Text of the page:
Barsevich had been a regular at the Monday 4:30 p.m. yoga class offered at a reduced rate through the trust when the pandemic began. Last March when the class transitioned to Zoom, she stuck with it. “Seeing the same people in the same room online was really nice for consistency,” she said.
At Hampshire County Group Insurance Trust, wellness initiative director Michele Komosa also offers online fitness challenges, such as a “Virtual Vacation” wellness challenge in May.
Kimberly Noake MacPhee, land use and natural resources program manager for the Franklin Regional Council of Government, enjoyed the challenge, which enabled her to “travel” to exotic locations online as she racked up steps each day.
She said she particularly appreciated that the programs are accessible to people with a range of interests, abilities and activity levels: “I am by no means a super-duper athlete—I consider it a win if I go for a walk at lunch time.”
With employees cooped up at home and many restaurants closed, online cooking classes were a popular option for many wellness program directors, including Callahan, whose program started holding healthy cooking demonstrations, and Fioravanti, who offered heart-healthy Mediterranean cooking classes.
At Hampshire County Group Insurance Trust, MacPhee was surprised by how much she loved the cooking classes.
“For someone who absolutely hates to cook, I found the classes very informative and engaging. I learned some new recipes that were easy and quick and got some good tips to switch out high-fat and -calorie ingredients for healthier ones,” she said.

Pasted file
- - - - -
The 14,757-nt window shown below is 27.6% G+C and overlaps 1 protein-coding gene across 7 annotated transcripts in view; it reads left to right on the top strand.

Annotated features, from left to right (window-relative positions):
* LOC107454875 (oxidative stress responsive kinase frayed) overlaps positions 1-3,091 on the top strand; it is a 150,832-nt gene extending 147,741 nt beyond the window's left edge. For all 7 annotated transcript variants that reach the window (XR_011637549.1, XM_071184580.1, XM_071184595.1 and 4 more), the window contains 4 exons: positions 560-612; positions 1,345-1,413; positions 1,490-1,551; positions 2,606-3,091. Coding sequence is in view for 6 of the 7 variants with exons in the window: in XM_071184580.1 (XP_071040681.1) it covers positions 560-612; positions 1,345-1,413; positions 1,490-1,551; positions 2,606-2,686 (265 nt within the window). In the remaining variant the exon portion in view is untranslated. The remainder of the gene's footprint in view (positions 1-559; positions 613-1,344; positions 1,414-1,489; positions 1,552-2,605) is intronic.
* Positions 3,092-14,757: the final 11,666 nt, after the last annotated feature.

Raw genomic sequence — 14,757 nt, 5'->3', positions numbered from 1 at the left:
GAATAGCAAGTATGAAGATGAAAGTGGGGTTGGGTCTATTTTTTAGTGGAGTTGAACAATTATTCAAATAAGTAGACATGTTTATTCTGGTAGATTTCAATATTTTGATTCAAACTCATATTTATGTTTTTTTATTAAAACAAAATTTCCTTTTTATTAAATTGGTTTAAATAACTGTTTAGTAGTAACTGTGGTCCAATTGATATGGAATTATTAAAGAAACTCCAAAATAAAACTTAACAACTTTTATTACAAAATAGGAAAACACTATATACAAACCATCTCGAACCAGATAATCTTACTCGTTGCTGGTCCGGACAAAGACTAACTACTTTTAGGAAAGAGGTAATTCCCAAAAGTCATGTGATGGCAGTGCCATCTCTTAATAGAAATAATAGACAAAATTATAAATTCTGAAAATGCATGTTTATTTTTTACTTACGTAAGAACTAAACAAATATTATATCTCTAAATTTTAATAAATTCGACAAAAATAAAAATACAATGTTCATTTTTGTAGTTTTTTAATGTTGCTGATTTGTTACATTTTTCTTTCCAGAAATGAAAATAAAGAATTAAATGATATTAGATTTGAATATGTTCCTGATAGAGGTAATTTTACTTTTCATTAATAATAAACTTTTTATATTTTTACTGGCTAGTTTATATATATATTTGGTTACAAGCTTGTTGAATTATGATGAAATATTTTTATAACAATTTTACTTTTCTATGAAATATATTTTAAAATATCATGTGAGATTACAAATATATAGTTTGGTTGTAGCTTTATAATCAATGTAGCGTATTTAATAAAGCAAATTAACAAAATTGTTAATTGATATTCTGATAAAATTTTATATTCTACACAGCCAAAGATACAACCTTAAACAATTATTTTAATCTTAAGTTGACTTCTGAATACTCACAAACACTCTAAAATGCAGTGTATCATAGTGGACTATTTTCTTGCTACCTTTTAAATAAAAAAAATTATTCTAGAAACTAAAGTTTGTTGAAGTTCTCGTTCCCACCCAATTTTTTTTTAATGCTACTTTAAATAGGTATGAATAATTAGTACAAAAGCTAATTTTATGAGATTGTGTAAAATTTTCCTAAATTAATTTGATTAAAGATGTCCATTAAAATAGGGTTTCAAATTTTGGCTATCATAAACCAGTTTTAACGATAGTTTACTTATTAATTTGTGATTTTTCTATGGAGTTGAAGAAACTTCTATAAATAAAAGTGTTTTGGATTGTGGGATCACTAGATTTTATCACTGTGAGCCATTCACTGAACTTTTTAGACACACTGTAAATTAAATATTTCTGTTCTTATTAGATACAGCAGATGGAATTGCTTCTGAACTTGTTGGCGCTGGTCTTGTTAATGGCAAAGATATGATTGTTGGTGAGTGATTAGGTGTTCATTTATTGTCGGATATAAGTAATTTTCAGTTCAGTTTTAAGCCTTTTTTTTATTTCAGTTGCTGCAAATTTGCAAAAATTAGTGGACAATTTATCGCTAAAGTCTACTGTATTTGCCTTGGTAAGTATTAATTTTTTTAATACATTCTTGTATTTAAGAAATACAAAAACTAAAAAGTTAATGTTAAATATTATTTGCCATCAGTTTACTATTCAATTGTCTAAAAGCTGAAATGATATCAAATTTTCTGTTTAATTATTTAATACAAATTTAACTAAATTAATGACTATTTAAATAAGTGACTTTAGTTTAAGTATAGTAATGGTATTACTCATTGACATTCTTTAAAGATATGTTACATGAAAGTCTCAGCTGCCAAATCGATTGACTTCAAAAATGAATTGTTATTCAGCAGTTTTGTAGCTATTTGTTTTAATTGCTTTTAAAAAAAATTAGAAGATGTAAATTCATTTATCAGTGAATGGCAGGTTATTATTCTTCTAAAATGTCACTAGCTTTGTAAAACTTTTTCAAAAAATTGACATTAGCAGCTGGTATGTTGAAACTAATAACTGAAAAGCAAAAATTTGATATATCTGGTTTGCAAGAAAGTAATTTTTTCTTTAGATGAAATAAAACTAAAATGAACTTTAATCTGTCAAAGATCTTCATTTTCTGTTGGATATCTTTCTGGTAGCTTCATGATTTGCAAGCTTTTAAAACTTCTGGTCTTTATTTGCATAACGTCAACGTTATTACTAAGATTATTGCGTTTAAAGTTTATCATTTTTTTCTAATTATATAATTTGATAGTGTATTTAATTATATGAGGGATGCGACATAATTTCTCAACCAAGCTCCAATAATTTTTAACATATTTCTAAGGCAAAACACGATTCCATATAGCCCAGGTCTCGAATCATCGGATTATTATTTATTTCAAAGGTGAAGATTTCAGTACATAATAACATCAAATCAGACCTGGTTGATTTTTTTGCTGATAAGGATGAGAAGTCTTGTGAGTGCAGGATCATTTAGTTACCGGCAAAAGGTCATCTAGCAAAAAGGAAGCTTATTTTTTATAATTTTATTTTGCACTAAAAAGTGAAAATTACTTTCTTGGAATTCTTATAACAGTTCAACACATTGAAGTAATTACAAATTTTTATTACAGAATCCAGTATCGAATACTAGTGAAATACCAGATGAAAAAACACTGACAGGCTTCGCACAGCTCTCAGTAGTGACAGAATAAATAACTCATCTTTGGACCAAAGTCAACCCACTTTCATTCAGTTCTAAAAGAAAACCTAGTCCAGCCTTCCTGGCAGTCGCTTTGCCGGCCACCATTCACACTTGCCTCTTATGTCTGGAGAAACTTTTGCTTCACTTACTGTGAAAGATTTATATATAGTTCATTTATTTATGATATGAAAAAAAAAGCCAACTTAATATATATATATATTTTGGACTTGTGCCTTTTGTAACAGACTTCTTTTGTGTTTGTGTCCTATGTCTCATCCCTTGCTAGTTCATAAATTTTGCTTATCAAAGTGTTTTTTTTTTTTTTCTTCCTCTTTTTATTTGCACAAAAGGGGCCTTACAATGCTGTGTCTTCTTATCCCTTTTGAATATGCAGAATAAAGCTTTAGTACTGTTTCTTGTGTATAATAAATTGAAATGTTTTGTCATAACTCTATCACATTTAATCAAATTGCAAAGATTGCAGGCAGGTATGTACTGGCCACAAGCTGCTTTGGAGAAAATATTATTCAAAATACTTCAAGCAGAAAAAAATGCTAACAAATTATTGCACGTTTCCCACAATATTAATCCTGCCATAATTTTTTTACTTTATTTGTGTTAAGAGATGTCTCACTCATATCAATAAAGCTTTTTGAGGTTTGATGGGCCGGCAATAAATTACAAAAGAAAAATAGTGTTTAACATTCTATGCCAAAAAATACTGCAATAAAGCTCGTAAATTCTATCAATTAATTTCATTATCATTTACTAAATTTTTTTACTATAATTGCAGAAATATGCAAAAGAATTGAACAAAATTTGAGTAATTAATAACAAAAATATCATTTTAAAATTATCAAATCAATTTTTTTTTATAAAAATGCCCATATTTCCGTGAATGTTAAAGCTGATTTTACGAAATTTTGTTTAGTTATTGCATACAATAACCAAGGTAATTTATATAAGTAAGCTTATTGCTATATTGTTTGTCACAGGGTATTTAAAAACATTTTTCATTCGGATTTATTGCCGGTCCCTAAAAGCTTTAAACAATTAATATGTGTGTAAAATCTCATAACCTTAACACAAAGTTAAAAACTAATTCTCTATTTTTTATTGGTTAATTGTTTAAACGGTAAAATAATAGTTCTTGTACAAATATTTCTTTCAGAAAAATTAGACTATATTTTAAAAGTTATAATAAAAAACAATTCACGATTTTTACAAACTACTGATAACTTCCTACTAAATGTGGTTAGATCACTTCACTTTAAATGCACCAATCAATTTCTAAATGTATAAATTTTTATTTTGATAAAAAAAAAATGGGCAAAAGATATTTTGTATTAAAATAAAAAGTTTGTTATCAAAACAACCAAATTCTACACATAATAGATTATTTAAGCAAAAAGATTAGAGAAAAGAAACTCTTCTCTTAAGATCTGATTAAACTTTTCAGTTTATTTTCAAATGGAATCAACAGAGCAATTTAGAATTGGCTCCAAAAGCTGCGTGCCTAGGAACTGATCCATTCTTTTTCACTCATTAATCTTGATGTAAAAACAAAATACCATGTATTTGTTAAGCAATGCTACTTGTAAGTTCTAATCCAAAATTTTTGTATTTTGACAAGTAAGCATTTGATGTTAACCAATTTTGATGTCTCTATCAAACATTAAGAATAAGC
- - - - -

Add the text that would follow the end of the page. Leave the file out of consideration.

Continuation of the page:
Barsevich joined the Scantic Valley Regional Health Trust’s popular “Maintain Campaign,” which has participants weigh in before Thanksgiving and then again after Jan. 1. If they stay within two pounds of their original weight, they get placed into a raffle for Fitbits and Amazon gift cards. They also receive a wellness wall calendar for the new year. Not only did Barsevich maintain her weight, but she lost five pounds over the holidays.
Since then, she has added more fitness classes into her weekly routine, including a strength training class offered through the East Longmeadow Parks and Recreation Department, which has enabled her to continue losing weight. She’s even considering joining a local running group soon.
“Because of Lyn’s classes, little by little I’ve added more activities to make sustainable change, and these incremental changes have added up to some significant, safe weight loss since the fall.”
Participating in the programs through work has been a bonus: “It’s made them more accessible and affordable and less overwhelming,” Barsevich says.
The Hampshire County Group Insurance Trust offers points to employees who participate in different wellness activities, including workshops, community engagement programs and wellness challenges. At the end of the year, employees who earn 100 points receive a $100 gift card.
MacPhee said she appreciates the continuity the programs have provided as she and her colleagues have been working remotely for a large part of the year: “It’s been really nice to know that the programs are continuing.”
We maintain that sense of community even though we are all physically separated.